Cisco claims unified computing is taking off
California blades are (finally) shipping
It took longer to get its "California" Unified Computing System out the door than networking giant Cisco Systems would have wanted, but in July the machines started shipping to customers.
Welcome to the server business, where delays in chips and servers are the bane of your existence.
Oddly enough, it wasn't Cisco that first announced that the California boxes were moving out of its factories into customers' data centers when it talked about its fiscal fourth quarter yesterday. BMC Software, whose BladeLogic system-management tools are part of the UCS product line, that told everyone several days ago that the California machines had started shipping and that it had received orders for BladeLogic as part of those Cisco deals in July after both companies had closed their most recent quarters.
Cisco had hoped to ship the California machines by the end of June, and this relatively minor delay in shipments might have been caused by adverse economic conditions and the lengthening sales cycle that all server buyers are facing as they try to peddle their wares into data centers large and small.
Cisco's fourth quarter ended on July 25, and it's not clear when in July the initial California shipments occured. It really doesn't matter, since the revenue derived from California would not have had a material impact on Cisco's numbers for the quarter, which saw sales drop by 17.6 per cent to $8.5bn and net income plummet by 46.3 per cent to $1.1bn.
Those who want most of the benefits of unified networking for servers and storage (and virtual networking for their server infrastructure) don't actually have to buy a California box, of course. They can buy into the Unified Communications strategy and get Nexus 7000 and Nexus 5000 switches and Nexus 2000 fabric extenders, which provide similar Fibre Channel-over-Ethernet functionality to collapse server and storage networks onto 10 Gigabit Ethernet backbones, and then toss in the Nexus ASR-1000 to provide virtual switching for virtual machines running on the servers.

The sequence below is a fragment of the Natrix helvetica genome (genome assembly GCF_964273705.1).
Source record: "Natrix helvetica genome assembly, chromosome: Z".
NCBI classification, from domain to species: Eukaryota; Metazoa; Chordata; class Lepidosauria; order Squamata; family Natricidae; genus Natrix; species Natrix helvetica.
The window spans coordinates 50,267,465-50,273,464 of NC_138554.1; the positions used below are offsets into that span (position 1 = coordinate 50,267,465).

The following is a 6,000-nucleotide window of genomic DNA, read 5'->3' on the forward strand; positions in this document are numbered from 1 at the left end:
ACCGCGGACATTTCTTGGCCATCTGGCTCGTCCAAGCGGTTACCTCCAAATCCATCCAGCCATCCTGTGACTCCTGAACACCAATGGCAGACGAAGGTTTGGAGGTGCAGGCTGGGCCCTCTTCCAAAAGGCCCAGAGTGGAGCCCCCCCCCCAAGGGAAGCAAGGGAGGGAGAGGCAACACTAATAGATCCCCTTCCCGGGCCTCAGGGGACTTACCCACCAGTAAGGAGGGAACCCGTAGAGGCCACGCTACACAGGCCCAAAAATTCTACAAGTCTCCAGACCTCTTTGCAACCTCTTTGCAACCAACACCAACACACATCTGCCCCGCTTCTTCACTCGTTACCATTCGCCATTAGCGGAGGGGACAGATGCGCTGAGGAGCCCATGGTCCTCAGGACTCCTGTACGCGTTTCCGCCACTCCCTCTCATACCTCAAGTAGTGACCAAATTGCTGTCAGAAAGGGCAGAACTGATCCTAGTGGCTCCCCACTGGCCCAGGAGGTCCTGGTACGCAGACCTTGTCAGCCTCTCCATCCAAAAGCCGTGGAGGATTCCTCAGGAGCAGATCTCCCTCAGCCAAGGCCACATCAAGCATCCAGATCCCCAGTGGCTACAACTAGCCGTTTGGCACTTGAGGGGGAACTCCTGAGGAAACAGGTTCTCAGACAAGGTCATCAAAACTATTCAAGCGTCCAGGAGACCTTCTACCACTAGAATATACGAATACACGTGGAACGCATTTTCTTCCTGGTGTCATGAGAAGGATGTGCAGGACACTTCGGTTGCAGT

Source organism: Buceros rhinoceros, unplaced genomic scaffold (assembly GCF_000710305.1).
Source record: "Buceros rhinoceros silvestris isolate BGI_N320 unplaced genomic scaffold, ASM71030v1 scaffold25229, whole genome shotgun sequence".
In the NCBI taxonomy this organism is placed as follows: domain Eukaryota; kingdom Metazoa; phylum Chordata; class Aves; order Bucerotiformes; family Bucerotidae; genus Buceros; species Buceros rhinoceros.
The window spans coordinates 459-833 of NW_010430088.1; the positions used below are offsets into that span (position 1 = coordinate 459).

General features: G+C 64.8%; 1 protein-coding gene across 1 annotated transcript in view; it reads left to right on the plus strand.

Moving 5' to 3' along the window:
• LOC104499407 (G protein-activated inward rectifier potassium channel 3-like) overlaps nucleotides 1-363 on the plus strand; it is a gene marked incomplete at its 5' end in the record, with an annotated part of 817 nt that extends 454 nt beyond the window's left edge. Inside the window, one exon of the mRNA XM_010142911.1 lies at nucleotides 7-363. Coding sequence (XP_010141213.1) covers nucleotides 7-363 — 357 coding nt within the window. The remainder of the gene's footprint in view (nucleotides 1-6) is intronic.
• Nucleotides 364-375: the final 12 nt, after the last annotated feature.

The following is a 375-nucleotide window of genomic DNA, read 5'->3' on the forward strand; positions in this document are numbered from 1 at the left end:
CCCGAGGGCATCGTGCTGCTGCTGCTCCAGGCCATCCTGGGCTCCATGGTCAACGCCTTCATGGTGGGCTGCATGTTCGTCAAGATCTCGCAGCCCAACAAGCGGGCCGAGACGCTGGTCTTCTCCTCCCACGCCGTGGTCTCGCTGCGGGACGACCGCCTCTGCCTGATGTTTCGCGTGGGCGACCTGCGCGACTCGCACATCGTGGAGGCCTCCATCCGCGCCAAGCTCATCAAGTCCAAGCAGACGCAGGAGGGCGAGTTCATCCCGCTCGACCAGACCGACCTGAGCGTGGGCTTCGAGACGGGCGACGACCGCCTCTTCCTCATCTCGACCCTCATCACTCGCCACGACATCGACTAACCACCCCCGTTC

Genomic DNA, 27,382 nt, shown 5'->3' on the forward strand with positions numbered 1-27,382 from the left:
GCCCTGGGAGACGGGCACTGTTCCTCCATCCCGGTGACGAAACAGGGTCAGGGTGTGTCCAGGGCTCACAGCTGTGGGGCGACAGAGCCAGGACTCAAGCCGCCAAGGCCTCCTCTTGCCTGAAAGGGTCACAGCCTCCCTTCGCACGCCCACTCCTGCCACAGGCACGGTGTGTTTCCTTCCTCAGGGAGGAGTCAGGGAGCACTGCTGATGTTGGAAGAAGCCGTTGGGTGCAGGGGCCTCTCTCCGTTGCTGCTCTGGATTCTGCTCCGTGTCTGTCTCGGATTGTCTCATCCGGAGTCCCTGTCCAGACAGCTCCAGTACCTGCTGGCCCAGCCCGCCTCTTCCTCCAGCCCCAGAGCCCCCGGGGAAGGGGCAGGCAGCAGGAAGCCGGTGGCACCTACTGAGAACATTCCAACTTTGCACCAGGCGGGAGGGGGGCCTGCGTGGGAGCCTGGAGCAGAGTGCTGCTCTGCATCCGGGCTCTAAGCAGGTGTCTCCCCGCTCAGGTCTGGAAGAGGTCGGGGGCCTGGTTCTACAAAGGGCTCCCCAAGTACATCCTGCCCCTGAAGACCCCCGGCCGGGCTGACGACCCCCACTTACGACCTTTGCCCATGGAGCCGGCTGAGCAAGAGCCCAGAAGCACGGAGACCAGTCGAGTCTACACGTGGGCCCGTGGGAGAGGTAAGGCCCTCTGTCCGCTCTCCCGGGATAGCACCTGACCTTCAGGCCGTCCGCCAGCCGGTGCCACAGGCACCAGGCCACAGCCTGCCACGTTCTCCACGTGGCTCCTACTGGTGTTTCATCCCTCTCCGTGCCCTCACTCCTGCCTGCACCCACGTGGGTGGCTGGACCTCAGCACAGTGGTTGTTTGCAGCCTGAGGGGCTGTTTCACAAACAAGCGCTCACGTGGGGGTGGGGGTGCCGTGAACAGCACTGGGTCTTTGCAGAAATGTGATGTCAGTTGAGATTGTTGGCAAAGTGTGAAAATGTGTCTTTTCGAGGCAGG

All of that technology predates the California machines, which were launched in March to great fanfare, by a little more than a year. What makes California different from Unified Communications is that system-management features are woven into the switches with the UCS box, and Cisco is making the blade servers, which feature more main memory than standard Intel Xeon 5500 servers can support.
Cisco is happy to sell both a la carte Unified Communications switches and Unified Computing Systems, so long as customers are cutting checks for something.
The Unified Communications and Unified Computing System products are tossed into the Advanced Technologies group at Cisco, which posted $2bn in sales in the fourth quarter, down 19 per cent - that's down a lot less than routers, which had a 27 per cent drop to $1.5bn in Q4, and switches, which fell 20 per cent to $2.8bn.
Cisco didn't provide specific revenue numbers for the Unified Communications products, but did say in its financial presentation for Q4 that this product line had a 5 per cent decline from the year-ago quarter, which made it the strongest hardware product among a lot of other things, such as storage, video, wireless, security, and home-networking products.